Dr. Lonnie O’Neal Ingram, who pioneered genetic engineering of bacteria for production of fuels and chemicals from inedible plant materials, passed away on June 25, 2020 at the age of 72 in Charleston, South Carolina. Dr. Ingram served as a Professor of microbiology at the University of Florida’s Microbiology and Cell Science Department (part of the Institute for Florida Agricultural Sciences) in Gainesville, Florida from 1972 through 2017, retiring as a Distinguished Professor. His scientific accomplishments were recognized by his induction into the National Academy of Sciences (2001), the American Society for Microbiology and the Society for Industrial Microbiology and Biotechnology. In addition, he was honored by various organizations both in the US and abroad, including the US Department of Agriculture (Distinguished Service Award; 1993). An engineered bacterium developed by his research team for efficient conversion of sugars normally found in plant materials into ethanol was awarded landmark US patent 5,000,000 in 1991. This was one of their many patented microorganisms and processes for production of ethanol as a fuel and chemicals for production of renewable plastics. Many of these microorganisms developed by his team were licensed to the industry. He presented his research to groups around the world and advised the State of Florida and President George W. Bush on renewable energy issues in 2007. His success came through grit and imagination. The students he trained over the years can be found all over the world carrying on the tradition he established at his lab. At work, he was an inspiration and guiding light to his peers. The bacteria and yeasts he studied kept growing through weekends, but he would take his young sons along to the lab on the weekends and treat them to milkshakes and cheeseburgers (a fair trade). He loved working with his team at the lab, and he loved to fish and travel with his family, especially to Crescent Beach. Following retirement, he resided on Anastasia Island in St. Johns County and Charleston, SC.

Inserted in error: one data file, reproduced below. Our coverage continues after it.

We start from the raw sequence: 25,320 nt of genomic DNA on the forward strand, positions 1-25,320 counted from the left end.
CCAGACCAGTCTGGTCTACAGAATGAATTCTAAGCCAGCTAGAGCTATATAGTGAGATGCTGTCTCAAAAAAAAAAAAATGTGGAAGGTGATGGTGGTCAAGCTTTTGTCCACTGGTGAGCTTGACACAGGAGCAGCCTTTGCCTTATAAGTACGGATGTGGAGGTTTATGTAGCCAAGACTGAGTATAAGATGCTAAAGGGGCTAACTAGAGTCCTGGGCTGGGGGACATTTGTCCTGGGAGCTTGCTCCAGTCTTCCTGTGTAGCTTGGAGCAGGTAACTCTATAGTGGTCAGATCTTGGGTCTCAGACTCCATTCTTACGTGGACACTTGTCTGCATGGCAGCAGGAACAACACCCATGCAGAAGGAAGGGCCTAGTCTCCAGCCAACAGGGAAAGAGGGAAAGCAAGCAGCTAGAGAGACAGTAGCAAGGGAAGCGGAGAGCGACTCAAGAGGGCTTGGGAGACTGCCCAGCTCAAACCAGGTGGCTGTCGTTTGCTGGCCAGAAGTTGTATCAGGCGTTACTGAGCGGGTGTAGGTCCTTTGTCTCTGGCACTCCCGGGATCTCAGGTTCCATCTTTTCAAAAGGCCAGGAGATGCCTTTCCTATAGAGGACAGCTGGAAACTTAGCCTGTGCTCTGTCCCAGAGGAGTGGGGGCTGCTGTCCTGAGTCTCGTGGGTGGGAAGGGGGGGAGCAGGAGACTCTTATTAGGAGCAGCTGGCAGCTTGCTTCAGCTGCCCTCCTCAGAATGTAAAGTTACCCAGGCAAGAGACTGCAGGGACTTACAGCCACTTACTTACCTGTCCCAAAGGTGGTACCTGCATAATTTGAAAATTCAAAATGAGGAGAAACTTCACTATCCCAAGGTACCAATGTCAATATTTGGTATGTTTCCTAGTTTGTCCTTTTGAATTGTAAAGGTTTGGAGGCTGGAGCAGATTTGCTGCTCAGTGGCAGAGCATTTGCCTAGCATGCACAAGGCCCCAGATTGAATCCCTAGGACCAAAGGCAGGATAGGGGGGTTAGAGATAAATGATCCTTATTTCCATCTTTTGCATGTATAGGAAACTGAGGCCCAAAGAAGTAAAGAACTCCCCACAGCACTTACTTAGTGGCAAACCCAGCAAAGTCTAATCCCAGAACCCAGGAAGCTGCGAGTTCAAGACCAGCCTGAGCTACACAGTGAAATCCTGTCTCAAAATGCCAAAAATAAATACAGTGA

Dr. Ingram was born in Greenwood, South Carolina, and was raised in Cheraw, SC by his mother, Jean Weeks Ingram and his adopted father, Thomas Belk Ingram, an attorney and state magistrate. He graduated from the University of South Carolina in 1969 and two years later was awarded a Ph.D. degree in 1971 by the University of Texas.
Dr. Ingram married Vickie Webb, with whom he raised three children before her passing in 2003. Dr. Ingram later married Nancy Draffin of Charleston, South Carolina.
He is survived by his loving wife, Nancy, his children and their spouses, Thomas (Traci) of Jacksonville, Kenneth (Viktoria) of Brandon, FL, and Erin Ingram of Quechee, VT, and their children, Claire, Peter, Jake, Elisa, Maura and Eliot. He is also survived by his brother, T. Belk Ingram (Vickye) of Ponte Vedra Beach, his step-children, Scott Draffin of Tega Cay, SC, Katherine Draffin of Charleston, and their children, Savannah, Sophia and Kati.
In lieu of flowers the family requests memorial donations be made to the University of Florida Department of Microbiology & Cell Science to create a scholarship in Dr. Ingram’s honor. Gifts may be made online at https://bit.ly/nealingram or by mail (payable to UF Foundation, memo Ingram Memorial F001305) to UF Foundation, PO Box 14425, Gainesville, FL 32611.